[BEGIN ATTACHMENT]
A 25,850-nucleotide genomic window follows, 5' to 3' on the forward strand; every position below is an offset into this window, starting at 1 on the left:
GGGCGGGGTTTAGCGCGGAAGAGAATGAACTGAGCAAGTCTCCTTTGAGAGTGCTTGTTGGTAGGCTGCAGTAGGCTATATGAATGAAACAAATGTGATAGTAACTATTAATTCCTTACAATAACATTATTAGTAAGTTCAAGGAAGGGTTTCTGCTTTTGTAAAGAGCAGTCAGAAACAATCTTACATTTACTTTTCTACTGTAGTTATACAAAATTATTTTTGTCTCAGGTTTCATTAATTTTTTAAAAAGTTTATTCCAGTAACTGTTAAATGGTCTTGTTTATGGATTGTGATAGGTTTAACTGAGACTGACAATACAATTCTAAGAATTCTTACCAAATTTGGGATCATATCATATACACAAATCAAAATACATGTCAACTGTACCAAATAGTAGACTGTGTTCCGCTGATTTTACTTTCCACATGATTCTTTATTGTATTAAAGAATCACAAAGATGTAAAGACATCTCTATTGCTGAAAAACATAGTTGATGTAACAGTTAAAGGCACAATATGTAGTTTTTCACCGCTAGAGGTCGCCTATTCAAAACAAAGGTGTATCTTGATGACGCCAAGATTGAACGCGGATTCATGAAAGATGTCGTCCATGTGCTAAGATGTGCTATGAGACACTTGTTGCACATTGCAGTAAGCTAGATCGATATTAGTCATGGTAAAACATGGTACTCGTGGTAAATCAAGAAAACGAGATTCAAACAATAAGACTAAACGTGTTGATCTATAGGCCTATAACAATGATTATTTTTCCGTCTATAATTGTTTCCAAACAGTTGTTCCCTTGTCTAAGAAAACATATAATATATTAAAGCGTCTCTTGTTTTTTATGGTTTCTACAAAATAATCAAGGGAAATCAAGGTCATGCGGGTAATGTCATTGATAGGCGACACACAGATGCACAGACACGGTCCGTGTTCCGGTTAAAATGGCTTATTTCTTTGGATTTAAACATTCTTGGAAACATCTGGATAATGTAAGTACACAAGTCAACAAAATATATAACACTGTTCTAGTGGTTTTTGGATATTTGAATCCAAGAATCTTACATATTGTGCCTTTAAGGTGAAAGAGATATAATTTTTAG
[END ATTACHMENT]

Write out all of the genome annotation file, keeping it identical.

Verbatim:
A 25,850-nucleotide genomic window follows, 5' to 3' on the forward strand; every position below is an offset into this window, starting at 1 on the left:
GGGCGGGGTTTAGCGCGGAAGAGAATGAACTGAGCAAGTCTCCTTTGAGAGTGCTTGTTGGTAGGCTGCAGTAGGCTATATGAATGAAACAAATGTGATAGTAACTATTAATTCCTTACAATAACATTATTAGTAAGTTCAAGGAAGGGTTTCTGCTTTTGTAAAGAGCAGTCAGAAACAATCTTACATTTACTTTTCTACTGTAGTTATACAAAATTATTTTTGTCTCAGGTTTCATTAATTTTTTAAAAAGTTTATTCCAGTAACTGTTAAATGGTCTTGTTTATGGATTGTGATAGGTTTAACTGAGACTGACAATACAATTCTAAGAATTCTTACCAAATTTGGGATCATATCATATACACAAATCAAAATACATGTCAACTGTACCAAATAGTAGACTGTGTTCCGCTGATTTTACTTTCCACATGATTCTTTATTGTATTAAAGAATCACAAAGATGTAAAGACATCTCTATTGCTGAAAAACATAGTTGATGTAACAGTTAAAGGCACAATATGTAGTTTTTCACCGCTAGAGGTCGCCTATTCAAAACAAAGGTGTATCTTGATGACGCCAAGATTGAACGCGGATTCATGAAAGATGTCGTCCATGTGCTAAGATGTGCTATGAGACACTTGTTGCACATTGCAGTAAGCTAGATCGATATTAGTCATGGTAAAACATGGTACTCGTGGTAAATCAAGAAAACGAGATTCAAACAATAAGACTAAACGTGTTGATCTATAGGCCTATAACAATGATTATTTTTCCGTCTATAATTGTTTCCAAACAGTTGTTCCCTTGTCTAAGAAAACATATAATATATTAAAGCGTCTCTTGTTTTTTATGGTTTCTACAAAATAATCAAGGGAAATCAAGGTCATGCGGGTAATGTCATTGATAGGCGACACACAGATGCACAGACACGGTCCGTGTTCCGGTTAAAATGGCTTATTTCTTTGGATTTAAACATTCTTGGAAACATCTGGATAATGTAAGTACACAAGTCAACAAAATATATAACACTGTTCTAGTGGTTTTTGGATATTTGAATCCAAGAATCTTACATATTGTGCCTTTAAGGTGAAAGAGATATAATTTTTAG